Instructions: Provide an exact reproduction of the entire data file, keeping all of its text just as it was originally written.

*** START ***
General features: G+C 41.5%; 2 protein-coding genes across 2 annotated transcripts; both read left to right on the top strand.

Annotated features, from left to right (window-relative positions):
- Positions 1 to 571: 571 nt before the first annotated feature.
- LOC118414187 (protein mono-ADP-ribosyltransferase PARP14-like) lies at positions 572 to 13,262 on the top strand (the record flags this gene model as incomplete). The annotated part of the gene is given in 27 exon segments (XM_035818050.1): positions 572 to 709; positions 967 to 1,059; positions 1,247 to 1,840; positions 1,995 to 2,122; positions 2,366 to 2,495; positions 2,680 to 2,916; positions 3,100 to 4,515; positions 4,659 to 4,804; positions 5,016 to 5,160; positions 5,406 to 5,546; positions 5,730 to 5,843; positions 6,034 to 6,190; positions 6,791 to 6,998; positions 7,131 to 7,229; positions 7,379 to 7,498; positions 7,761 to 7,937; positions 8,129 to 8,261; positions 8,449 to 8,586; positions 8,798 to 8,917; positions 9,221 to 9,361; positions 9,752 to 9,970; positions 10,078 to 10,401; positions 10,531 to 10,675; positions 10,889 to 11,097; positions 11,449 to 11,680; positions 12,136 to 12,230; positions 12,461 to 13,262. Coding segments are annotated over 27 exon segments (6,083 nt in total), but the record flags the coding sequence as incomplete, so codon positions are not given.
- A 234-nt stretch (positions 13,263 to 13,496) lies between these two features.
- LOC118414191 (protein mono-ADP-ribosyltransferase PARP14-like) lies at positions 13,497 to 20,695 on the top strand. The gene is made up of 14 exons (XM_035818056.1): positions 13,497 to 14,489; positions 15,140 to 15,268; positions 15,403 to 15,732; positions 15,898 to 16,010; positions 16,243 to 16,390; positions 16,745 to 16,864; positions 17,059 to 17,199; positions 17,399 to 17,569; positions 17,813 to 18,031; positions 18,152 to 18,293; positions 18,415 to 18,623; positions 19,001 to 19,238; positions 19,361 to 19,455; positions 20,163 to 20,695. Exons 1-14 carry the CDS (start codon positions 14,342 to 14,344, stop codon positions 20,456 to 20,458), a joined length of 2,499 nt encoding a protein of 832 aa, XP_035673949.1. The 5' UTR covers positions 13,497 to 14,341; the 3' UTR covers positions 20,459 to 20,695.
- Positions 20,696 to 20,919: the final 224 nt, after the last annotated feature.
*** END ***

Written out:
General features: G+C 41.5%; 2 protein-coding genes across 2 annotated transcripts; both read left to right on the top strand.

Annotated features, from left to right (window-relative positions):
- Positions 1 to 571: 571 nt before the first annotated feature.
- LOC118414187 (protein mono-ADP-ribosyltransferase PARP14-like) lies at positions 572 to 13,262 on the top strand (the record flags this gene model as incomplete). The annotated part of the gene is given in 27 exon segments (XM_035818050.1): positions 572 to 709; positions 967 to 1,059; positions 1,247 to 1,840; positions 1,995 to 2,122; positions 2,366 to 2,495; positions 2,680 to 2,916; positions 3,100 to 4,515; positions 4,659 to 4,804; positions 5,016 to 5,160; positions 5,406 to 5,546; positions 5,730 to 5,843; positions 6,034 to 6,190; positions 6,791 to 6,998; positions 7,131 to 7,229; positions 7,379 to 7,498; positions 7,761 to 7,937; positions 8,129 to 8,261; positions 8,449 to 8,586; positions 8,798 to 8,917; positions 9,221 to 9,361; positions 9,752 to 9,970; positions 10,078 to 10,401; positions 10,531 to 10,675; positions 10,889 to 11,097; positions 11,449 to 11,680; positions 12,136 to 12,230; positions 12,461 to 13,262. Coding segments are annotated over 27 exon segments (6,083 nt in total), but the record flags the coding sequence as incomplete, so codon positions are not given.
- A 234-nt stretch (positions 13,263 to 13,496) lies between these two features.
- LOC118414191 (protein mono-ADP-ribosyltransferase PARP14-like) lies at positions 13,497 to 20,695 on the top strand. The gene is made up of 14 exons (XM_035818056.1): positions 13,497 to 14,489; positions 15,140 to 15,268; positions 15,403 to 15,732; positions 15,898 to 16,010; positions 16,243 to 16,390; positions 16,745 to 16,864; positions 17,059 to 17,199; positions 17,399 to 17,569; positions 17,813 to 18,031; positions 18,152 to 18,293; positions 18,415 to 18,623; positions 19,001 to 19,238; positions 19,361 to 19,455; positions 20,163 to 20,695. Exons 1-14 carry the CDS (start codon positions 14,342 to 14,344, stop codon positions 20,456 to 20,458), a joined length of 2,499 nt encoding a protein of 832 aa, XP_035673949.1. The 5' UTR covers positions 13,497 to 14,341; the 3' UTR covers positions 20,459 to 20,695.
- Positions 20,696 to 20,919: the final 224 nt, after the last annotated feature.